Hydrogen can be an energy source. You can burn it, and get heat from the reaction. Combusting hydrogen combines it with oxygen, forming H2O and releasing heat. Water is the product of that reaction, sort of like CO2 (and other stuff) when burning hydrocarbons. Now, we can also go the other way. You can also separate water into hydrogen and oxygen, to get that fuel. The reason we can't use lakes of water instead of gasoline for our cars is that pesky "conservation of energy". It actually takes just as much energy to separate water into hydrogen and oxygen as the amount of energy you'd get from the burning later. Instead of burning, there are also other ways of causing these transitions with chemicals, catalysts, and stuff like that, but the basics of the physics are pretty much the same. Hydrogen is never really going to be a real fuel source, because there's not a bunch of accessible free H2 around we can find and burn like there is with oil or natural gas.

BUT! Hydrogen can still be useful with fuel cells. Instead of comparing hydrogen to gasoline, compare it to a battery. You put energy into a battery, and then you can get it back out later. A fuel cell is basically a little canister of hydrogen that spits out electricity. Energy is first used to "charge" the cell with hydrogen, and then later you can use it and get it back out.
posted by floam at 1:20 PM on March 29, 2011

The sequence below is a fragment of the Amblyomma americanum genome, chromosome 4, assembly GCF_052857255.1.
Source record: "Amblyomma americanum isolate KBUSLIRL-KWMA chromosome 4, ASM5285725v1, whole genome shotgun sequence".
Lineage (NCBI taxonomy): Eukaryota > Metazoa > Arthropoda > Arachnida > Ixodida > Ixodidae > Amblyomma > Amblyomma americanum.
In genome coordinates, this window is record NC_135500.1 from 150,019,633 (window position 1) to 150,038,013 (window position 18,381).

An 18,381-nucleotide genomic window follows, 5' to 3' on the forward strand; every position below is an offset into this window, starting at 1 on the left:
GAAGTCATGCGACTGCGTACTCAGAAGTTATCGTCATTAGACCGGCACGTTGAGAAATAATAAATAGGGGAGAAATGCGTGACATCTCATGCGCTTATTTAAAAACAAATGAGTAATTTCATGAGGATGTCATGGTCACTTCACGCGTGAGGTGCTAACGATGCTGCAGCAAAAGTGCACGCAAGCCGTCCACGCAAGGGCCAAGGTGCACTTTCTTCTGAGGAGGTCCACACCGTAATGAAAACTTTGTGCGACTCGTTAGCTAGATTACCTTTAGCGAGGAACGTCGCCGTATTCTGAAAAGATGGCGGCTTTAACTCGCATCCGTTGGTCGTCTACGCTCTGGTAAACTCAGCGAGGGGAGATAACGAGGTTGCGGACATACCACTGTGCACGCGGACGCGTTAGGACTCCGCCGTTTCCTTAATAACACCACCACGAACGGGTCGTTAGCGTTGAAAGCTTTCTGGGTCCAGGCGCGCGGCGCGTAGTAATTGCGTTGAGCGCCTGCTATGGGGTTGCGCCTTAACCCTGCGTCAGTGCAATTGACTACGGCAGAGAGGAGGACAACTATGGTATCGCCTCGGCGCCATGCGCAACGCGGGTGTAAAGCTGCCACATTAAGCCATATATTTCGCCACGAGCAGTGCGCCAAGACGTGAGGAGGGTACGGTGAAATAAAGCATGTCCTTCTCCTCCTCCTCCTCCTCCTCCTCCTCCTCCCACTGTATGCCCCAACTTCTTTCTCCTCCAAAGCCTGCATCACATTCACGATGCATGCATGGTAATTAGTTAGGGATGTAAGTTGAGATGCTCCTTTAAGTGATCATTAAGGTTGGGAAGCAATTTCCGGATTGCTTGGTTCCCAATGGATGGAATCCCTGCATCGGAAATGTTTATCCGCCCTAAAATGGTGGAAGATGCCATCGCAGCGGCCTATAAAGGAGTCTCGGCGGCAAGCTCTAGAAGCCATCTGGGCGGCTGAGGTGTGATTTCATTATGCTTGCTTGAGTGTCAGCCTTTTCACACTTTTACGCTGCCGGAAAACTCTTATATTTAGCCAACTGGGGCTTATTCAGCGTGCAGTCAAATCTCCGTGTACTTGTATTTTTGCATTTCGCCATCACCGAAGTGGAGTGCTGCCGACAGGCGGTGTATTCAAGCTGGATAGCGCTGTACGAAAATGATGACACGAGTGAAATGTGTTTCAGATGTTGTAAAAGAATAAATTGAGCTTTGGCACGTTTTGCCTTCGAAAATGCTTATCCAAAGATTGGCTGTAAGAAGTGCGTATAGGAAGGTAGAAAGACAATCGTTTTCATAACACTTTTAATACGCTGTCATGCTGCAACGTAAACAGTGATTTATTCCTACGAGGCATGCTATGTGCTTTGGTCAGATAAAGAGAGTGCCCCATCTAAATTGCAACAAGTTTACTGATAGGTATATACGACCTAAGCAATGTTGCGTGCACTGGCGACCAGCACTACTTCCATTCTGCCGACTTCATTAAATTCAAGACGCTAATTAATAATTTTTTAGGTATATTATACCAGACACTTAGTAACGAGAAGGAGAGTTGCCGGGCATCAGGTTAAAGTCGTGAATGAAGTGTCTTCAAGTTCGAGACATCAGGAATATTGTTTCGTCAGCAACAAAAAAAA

as far as I'm concerned, it remains vaporware until there is a finished product.

Normally I'd agree, but it seems pretty promising that the basic components of the system have been published in respectable journals.
posted by electroboy at 1:20 PM on March 29, 2011


Doh, should have previewed.
posted by floam at 1:21 PM on March 29, 2011


Here's the link to the research page. He's not published anything on this yet, making running the numbers a bit difficult.

That 30kW-hrs/day (for what area? 1m2? that seems reasonable given his numbers) compares favourably to palm oil (biodiesel) or surgarcane (bioethanol) crops at 5-6 kW-hrs/square meter/day. Both of these are peak efficiency crops; corn or wheat or soy or canola plants are significantly worse bioconverters. So this is about 6 times better than the best plants. BTW, Sugarcane conversion is about 8% efficient, amazing for a plant.
posted by bonehead at 1:21 PM on March 29, 2011 [2 favorites]


Wiki claims 3-6% efficiency for photosynthesis, with a theoretical limit of 25%

That's the theoretical limits for the chemical reaction. For the more useful number, look at the bioconversion efficiencies doen the page. Those are the ones that matter in the practical sense.
posted by bonehead at 1:23 PM on March 29, 2011


Normally I'd agree, but it seems pretty promising that the basic components of the system have been published in respectable journals.

My comment comes across like I'm more down on the idea than I really am. If it works I'll be the techs biggest cheerleader, but the phrase "in the next two to three years" has practically become a dog-whistle to me for vaporware products; they are always almost ready for primetime.

So, my great hope is that in two to three years we see something awesome, but history has demonstrated that I shouldn't hold my breath.
posted by quin at 1:27 PM on March 29, 2011


It seems to me that there's a hell of a lot of money to be made in explaining why this is a terrifying threat to our children's safety.
posted by Navelgazer at 1:45 PM on March 29, 2011 [1 favorite]